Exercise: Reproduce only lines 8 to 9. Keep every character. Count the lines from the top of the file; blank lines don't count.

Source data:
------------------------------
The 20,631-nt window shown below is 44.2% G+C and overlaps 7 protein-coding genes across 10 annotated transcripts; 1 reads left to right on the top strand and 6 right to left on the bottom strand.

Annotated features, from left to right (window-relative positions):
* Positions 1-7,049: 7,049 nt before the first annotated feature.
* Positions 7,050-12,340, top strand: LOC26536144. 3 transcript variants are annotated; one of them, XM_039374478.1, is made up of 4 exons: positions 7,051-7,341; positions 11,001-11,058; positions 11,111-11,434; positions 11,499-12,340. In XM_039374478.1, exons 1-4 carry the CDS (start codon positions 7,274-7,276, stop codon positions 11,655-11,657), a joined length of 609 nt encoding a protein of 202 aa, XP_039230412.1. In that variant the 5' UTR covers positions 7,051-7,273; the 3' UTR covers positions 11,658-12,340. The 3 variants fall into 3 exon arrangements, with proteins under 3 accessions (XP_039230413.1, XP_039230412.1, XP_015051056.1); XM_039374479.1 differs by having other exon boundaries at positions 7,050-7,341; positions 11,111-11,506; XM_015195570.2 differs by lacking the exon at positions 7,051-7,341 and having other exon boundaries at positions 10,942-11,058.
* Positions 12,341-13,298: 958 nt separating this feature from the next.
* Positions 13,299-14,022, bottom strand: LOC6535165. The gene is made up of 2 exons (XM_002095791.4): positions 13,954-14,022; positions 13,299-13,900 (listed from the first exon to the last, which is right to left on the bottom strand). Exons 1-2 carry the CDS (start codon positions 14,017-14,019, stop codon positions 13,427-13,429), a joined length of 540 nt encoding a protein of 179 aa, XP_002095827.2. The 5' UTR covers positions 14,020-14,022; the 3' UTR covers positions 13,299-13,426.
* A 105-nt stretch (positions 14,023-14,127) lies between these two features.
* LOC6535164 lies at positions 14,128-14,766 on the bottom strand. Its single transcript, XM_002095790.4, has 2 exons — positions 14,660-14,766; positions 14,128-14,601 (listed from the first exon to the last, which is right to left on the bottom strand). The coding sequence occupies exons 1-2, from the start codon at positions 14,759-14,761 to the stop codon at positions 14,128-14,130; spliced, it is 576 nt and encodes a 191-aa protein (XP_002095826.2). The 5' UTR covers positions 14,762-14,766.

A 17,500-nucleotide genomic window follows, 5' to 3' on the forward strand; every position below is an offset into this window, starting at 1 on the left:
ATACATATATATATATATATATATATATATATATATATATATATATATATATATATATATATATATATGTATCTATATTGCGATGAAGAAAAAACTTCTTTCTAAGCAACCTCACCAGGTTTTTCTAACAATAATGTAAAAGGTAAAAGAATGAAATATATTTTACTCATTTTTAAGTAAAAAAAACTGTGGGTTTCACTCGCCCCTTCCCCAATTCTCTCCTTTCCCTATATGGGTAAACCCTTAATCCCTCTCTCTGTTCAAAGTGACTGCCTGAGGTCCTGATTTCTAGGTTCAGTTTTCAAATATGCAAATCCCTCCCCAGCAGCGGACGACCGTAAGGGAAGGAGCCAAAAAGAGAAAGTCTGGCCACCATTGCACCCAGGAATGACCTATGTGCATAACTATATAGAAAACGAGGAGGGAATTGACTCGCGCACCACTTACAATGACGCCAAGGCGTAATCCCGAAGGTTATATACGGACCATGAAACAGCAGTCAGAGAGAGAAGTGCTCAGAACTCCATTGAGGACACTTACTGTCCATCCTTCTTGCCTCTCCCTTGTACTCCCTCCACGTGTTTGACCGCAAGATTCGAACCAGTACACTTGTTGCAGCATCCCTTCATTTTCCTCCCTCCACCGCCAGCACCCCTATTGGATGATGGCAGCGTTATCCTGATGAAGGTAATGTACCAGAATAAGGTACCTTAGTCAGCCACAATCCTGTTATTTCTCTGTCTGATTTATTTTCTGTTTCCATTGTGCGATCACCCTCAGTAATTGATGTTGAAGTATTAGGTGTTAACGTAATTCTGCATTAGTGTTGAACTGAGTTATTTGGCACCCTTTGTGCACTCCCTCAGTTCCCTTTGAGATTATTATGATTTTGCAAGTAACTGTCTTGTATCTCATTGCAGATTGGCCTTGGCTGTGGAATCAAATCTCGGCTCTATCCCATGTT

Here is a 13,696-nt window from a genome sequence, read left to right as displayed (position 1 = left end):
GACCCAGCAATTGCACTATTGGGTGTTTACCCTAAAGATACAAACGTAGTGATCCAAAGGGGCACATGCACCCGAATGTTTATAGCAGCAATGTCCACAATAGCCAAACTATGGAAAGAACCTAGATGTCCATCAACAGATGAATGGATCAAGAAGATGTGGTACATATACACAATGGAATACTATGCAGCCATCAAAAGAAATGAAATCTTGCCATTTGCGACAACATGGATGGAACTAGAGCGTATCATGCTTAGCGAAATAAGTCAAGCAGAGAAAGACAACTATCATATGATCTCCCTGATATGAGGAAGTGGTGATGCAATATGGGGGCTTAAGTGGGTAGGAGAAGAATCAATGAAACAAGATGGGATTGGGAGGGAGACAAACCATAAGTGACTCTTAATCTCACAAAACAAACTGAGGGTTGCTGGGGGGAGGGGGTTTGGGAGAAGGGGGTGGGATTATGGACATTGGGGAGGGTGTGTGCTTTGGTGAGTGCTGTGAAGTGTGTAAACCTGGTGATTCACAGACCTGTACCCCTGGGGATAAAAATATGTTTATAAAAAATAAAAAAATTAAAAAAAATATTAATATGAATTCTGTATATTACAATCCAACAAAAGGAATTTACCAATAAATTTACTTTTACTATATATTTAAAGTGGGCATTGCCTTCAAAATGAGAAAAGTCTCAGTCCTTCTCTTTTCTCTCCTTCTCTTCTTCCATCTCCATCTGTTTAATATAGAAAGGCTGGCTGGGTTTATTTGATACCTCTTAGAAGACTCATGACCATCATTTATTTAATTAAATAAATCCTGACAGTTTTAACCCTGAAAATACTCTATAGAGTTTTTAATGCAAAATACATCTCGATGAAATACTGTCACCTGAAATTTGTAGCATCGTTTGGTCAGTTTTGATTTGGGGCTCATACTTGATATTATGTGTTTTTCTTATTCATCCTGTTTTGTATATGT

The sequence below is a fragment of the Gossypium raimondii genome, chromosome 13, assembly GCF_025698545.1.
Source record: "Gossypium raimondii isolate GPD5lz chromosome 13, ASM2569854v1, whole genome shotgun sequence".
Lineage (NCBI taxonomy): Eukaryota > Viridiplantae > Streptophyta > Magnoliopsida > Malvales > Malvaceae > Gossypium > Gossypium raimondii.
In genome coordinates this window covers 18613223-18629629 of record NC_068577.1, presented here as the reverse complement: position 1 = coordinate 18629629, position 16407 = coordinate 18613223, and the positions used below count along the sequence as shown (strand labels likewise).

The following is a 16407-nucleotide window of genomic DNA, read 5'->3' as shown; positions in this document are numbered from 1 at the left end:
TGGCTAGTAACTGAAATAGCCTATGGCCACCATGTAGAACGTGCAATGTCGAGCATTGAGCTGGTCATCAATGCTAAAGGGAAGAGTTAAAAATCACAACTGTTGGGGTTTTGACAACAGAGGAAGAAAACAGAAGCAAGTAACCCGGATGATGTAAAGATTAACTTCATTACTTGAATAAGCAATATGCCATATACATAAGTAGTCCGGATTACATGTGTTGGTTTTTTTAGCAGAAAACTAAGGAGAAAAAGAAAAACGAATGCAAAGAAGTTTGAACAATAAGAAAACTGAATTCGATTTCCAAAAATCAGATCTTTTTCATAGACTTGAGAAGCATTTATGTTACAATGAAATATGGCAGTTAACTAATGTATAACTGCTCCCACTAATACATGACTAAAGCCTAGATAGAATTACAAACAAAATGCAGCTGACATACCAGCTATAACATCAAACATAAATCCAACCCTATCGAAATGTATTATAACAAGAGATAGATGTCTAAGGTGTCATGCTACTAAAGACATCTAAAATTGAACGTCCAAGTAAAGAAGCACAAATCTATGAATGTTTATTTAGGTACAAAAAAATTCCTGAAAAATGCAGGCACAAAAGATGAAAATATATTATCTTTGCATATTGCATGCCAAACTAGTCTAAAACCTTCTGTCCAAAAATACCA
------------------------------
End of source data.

* LOC6535164 lies at positions 14,128-14,766 on the bottom strand. Its single transcript, XM_002095790.4, has 2 exons — positions 14,660-14,766; positions 14,128-14,601 (listed from the first exon to the last, which is right to left on the bottom strand). The coding sequence occupies exons 1-2, from the start codon at positions 14,759-14,761 to the stop codon at positions 14,128-14,130; spliced, it is 576 nt and encodes a 191-aa protein (XP_002095826.2). The 5' UTR covers positions 14,762-14,766.

A 17,500-nucleotide genomic window follows, 5' to 3' on the forward strand; every position below is an offset into this window, starting at 1 on the left: